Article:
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Heatherwick’s Vessel closed to the public after third suicide in less than a year

The community board has asked the developer to raise the height of platform barriers to prevent further deaths

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Thomas Heatherwick's The Vessel at Hudson Yards Photo: T. Tseng

Thomas Heatherwick's The Vessel at Hudson Yards Photo: T. Tseng

Thomas Heatherwick’s spiralling climbable sculpture The Vessel in Manhattan’s Hudson Yards closed to the public indefinitely on Tuesday after a 21-year-old man who jumped to his death became the third suicide in less than a year at the site.

A spokesman for the developer Related Companies, which commissioned the 150ft sculpture as a centrepiece of the $25 billion Hudson Yards complex, said that the structure was “temporarily closed” while the company consulted with experts on how to prevent future suicides. But Lowell Kern, the chairman for the local community board told The New York Times that The Vessel would remain closed “until further notice” and would reopen to visitors after the developer presented these preventative measures.

The Vessel—a signature ambitious design by Heatherwick made up of 154 interlinked staircases and 80 platforms, adding up to nearly 2,500 steps—opened to the public in 2019, to mixed reactions. The community board asked the Related Companies to reconsider the design after the first suicide last February, when a 19-year-old man jumped from one of the platforms. “Because the Vessel’s chest-high barrier is all that separates the platform from the edge, the likelihood of a similar, terribly sad loss of life cannot be ignored,” Kern wrote in a letter to the developer. On 21 December, a 24-year-old woman also jumped to her death from the sculpture.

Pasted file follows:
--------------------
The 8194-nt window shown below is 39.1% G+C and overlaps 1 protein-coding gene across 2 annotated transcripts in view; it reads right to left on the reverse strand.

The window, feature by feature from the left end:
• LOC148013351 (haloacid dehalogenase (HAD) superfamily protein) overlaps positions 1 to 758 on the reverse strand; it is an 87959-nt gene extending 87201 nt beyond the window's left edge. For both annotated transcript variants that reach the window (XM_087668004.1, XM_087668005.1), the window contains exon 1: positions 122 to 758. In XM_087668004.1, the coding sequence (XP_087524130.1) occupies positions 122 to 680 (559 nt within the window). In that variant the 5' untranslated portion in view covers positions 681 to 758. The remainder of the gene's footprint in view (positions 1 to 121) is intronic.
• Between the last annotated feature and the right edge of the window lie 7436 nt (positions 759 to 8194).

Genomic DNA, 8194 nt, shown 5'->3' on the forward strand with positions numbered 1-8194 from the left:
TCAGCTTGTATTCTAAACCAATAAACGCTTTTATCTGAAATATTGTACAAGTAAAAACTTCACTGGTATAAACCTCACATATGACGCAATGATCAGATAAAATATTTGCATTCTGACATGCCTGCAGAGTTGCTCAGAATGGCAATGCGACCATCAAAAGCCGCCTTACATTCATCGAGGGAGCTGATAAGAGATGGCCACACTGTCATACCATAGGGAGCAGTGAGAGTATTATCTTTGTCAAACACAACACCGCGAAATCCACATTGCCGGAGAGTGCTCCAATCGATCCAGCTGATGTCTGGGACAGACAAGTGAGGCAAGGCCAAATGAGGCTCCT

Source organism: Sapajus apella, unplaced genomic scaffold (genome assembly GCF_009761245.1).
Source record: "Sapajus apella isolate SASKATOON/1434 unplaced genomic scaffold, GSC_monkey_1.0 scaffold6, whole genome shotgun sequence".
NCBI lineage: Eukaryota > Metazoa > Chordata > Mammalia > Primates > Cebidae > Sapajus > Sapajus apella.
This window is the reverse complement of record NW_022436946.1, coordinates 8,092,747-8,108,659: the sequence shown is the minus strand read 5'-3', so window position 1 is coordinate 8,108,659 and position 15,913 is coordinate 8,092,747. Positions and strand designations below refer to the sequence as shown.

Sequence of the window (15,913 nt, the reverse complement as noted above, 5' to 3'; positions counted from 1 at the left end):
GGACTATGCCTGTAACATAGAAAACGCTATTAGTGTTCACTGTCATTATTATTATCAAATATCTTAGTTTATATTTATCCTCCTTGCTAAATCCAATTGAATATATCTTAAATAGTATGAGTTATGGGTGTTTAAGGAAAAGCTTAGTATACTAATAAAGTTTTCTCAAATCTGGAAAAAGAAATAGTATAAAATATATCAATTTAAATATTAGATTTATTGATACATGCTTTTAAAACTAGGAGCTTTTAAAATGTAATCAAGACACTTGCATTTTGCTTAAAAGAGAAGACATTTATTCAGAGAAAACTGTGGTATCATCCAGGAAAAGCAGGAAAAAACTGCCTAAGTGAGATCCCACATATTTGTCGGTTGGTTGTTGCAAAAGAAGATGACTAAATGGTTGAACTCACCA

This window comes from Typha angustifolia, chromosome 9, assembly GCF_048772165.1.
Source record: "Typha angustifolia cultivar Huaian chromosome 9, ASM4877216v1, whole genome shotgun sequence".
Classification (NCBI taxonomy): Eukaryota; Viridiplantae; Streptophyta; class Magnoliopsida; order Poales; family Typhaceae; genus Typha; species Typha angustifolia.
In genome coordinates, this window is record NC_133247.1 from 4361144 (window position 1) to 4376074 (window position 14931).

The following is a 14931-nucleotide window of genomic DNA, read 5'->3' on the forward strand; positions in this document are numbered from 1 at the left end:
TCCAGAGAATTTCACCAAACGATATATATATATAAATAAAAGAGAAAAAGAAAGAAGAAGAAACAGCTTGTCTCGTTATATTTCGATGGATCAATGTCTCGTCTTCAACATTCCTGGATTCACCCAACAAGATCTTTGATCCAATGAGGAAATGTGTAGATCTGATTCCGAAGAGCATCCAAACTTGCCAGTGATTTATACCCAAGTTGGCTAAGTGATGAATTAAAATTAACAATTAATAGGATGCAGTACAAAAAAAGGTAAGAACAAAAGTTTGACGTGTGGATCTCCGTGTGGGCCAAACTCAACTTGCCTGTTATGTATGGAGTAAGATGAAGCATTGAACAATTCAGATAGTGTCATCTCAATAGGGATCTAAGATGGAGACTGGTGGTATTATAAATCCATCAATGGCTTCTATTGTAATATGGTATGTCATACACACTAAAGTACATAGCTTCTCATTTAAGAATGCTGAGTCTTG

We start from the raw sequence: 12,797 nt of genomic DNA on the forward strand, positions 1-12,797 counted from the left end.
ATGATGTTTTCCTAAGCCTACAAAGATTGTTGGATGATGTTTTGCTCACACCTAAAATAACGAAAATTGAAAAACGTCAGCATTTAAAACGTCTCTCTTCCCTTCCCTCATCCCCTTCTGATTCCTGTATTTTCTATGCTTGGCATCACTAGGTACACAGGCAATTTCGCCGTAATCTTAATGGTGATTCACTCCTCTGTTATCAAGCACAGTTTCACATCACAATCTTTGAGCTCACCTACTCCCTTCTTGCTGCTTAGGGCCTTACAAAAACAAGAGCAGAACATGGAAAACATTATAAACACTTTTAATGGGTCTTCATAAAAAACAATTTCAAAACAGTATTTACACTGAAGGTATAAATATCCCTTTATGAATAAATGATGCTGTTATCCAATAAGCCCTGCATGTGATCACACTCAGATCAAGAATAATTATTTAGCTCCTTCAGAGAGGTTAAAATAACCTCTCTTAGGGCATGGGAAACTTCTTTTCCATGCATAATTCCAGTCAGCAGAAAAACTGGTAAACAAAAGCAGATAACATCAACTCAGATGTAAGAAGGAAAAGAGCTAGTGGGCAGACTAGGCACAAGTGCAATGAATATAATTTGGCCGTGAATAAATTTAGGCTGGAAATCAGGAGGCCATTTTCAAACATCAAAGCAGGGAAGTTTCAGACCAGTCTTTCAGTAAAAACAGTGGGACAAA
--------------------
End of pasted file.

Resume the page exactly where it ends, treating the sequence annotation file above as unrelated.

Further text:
Kern told The New York Times that the board believes the best way to prevent further suicide attempts is to make the barrier higher, even if this alters Heatherwick’s work. “After three suicides, at what point does the artistic vision take a back seat to safety?” Kern said.

• If you are in crisis, please call the National Suicide Prevention Lifeline at 1-800-273-TALK (8255), or contact the Crisis Text Line by texting TALK to 741741

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